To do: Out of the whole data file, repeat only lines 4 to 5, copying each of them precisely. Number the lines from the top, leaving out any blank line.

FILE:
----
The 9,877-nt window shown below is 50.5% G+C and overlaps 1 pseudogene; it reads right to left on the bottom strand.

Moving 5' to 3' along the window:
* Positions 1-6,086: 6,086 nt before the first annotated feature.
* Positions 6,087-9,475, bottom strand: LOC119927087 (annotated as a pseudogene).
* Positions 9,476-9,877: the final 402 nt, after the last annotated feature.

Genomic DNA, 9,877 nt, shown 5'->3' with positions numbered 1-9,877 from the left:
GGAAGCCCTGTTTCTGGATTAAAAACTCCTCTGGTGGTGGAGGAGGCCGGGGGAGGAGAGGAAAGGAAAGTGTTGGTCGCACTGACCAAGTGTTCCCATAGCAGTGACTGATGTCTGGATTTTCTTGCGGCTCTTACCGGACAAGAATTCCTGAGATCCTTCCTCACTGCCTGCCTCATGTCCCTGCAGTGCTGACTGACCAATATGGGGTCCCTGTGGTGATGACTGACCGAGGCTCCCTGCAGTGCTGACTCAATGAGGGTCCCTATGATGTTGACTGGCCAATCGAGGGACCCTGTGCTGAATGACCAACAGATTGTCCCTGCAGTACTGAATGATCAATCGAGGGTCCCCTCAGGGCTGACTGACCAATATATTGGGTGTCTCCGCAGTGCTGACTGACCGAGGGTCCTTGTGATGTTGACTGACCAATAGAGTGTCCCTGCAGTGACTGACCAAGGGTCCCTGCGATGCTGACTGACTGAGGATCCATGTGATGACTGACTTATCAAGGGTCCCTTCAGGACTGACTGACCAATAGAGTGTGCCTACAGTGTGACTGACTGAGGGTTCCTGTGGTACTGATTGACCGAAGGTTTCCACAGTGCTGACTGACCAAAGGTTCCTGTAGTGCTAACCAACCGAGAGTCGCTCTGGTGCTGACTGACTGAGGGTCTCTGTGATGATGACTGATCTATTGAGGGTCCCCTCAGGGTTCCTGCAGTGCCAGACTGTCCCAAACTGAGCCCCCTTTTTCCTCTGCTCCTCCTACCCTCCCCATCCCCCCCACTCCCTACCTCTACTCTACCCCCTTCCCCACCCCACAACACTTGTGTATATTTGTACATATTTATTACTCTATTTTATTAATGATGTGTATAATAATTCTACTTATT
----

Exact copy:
* Positions 6,087-9,475, bottom strand: LOC119927087 (annotated as a pseudogene).
* Positions 9,476-9,877: the final 402 nt, after the last annotated feature.